In what could be a new chapter in the story of China's spreading its economic influence globally, start-ups set their eyes internationally in the early stages of operations — even as their home market offers plenty growth opportunities. Young companies interviewed by CNBC explained this trend, saying that technology and innovation should not be bound by borders.
"We are very much a Chinese company and China is a big market, but the adoption of new technology and new products like ours may be faster in other markets so we shouldn't confine ourselves," said Wang Mengqiu, founder and chief executive of Zero Zero Robotics.
Wang and his team have been operating from both China and the United States since setting up the firm in 2014. Their first product, an autonomous flying camera, is sold globally online since launching in 2016 and recently debuted in Apple stores in the U.S., U.K., Canada, Hong Kong and China.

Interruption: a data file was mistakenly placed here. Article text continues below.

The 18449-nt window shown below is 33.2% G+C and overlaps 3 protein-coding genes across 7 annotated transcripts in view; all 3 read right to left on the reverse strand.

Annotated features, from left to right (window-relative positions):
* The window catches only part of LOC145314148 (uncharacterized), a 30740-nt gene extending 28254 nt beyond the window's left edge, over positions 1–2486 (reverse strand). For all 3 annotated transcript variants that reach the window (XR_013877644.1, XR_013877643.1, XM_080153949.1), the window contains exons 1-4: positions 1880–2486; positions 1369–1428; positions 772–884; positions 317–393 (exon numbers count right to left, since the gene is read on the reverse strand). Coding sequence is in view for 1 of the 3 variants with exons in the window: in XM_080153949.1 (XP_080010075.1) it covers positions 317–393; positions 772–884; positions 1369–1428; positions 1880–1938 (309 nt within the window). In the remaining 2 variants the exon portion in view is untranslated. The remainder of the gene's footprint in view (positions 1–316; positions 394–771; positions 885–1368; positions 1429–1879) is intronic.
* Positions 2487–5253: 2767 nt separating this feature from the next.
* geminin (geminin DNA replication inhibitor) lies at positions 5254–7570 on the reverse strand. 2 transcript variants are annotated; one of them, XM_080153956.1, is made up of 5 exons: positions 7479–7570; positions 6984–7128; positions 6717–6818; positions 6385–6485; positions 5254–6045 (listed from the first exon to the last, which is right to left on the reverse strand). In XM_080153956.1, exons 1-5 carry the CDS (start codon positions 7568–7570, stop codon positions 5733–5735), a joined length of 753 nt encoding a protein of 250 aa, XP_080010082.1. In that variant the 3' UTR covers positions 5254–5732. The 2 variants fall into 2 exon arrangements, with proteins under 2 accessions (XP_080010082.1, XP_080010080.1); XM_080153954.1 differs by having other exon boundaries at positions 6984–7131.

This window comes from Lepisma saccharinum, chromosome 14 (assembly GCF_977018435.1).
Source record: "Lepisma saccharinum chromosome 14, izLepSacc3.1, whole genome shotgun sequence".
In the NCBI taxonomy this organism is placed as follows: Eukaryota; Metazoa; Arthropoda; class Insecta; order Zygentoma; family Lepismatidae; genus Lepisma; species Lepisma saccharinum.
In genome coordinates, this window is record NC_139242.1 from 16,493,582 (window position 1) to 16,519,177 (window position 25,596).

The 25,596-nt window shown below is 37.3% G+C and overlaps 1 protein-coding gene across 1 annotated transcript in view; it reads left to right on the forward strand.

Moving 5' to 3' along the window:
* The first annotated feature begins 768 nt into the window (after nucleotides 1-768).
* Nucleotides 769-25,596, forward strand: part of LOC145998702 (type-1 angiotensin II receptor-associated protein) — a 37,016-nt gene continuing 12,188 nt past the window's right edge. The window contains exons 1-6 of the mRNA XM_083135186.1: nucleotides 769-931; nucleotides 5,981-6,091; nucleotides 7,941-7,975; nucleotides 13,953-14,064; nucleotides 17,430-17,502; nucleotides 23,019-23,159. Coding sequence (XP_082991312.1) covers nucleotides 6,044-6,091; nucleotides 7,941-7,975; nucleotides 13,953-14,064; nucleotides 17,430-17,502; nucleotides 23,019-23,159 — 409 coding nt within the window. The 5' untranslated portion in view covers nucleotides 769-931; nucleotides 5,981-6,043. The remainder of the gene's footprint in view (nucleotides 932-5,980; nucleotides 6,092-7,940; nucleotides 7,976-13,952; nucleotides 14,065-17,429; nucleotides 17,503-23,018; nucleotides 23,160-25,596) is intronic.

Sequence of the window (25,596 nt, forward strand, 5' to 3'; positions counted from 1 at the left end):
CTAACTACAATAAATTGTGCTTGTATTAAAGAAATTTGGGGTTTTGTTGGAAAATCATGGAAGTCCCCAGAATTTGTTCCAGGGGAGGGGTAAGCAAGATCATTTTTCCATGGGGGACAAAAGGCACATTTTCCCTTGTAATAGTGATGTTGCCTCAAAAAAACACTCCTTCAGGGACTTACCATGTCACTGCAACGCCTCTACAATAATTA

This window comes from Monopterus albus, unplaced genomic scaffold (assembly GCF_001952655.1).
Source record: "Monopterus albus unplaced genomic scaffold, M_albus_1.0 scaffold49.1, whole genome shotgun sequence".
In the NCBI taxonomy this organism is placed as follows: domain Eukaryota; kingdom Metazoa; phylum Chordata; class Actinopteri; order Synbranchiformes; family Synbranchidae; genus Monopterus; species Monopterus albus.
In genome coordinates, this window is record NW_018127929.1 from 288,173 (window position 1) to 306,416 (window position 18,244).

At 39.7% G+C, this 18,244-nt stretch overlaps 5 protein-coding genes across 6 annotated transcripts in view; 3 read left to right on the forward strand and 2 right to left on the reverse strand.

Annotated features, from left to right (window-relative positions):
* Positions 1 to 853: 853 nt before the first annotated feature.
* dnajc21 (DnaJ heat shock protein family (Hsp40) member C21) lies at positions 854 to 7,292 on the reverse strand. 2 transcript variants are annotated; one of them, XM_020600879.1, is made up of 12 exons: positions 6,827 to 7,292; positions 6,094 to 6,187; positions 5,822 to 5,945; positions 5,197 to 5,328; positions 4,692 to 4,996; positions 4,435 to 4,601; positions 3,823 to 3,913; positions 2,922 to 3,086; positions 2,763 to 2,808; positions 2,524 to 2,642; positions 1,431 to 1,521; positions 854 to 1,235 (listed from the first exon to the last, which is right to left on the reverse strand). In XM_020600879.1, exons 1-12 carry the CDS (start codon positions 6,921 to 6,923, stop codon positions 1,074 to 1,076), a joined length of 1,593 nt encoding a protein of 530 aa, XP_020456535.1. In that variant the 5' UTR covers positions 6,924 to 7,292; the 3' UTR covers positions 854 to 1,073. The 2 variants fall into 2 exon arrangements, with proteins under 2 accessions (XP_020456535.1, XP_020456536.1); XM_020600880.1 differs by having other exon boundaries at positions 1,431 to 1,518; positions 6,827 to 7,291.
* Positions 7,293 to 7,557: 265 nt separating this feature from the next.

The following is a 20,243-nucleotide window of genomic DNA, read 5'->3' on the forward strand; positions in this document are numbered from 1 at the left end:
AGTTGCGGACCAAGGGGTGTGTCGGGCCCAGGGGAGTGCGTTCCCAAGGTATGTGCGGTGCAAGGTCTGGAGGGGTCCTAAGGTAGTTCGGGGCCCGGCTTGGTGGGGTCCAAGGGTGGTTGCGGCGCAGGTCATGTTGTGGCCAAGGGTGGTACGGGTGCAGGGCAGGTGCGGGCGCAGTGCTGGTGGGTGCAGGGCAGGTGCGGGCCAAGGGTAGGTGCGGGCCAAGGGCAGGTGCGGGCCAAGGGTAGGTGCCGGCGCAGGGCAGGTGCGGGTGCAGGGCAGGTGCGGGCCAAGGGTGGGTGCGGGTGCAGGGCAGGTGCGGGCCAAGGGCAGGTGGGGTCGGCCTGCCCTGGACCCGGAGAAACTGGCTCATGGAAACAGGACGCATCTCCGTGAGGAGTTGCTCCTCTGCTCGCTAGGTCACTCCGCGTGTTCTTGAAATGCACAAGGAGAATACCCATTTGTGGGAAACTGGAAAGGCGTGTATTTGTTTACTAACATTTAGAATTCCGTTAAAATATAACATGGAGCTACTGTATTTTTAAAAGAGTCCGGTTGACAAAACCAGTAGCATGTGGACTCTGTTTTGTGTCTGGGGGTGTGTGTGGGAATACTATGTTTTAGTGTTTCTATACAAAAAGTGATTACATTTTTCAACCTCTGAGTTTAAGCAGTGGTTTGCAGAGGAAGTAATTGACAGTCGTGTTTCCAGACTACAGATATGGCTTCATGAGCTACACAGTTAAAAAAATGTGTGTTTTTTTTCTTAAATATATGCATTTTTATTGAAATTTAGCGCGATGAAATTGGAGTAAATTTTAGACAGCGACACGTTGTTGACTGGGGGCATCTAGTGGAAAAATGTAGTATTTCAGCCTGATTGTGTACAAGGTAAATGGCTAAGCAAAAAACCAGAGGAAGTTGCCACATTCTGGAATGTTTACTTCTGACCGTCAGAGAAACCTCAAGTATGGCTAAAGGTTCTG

Wang declined to disclose exact sales figures but said "way more than 50 percent" of the company's revenue is generated outside China.
Beyond the prospects of better financial returns, start-ups also see surviving the global marketplace as a test of their businesses' viability and resilience.
Ofo and Mobike, for instance, have taken their bicycle sharing concepts overseas. And co-working space operator Distrii was barely a year old when it announced in January that it will lease more than 60,000 square feet of space in an office building in Singapore's central business district. The company is expected to start operations in the city state in the first half of 2018.
"The vision is to IPO, though only when we have reached a mature state… To grow and bring more value to our network, we will need to expand to new markets. Bringing our product to international markets will be the ultimate test of our value proposition," Distrii chief executive Hu Jing said in an email.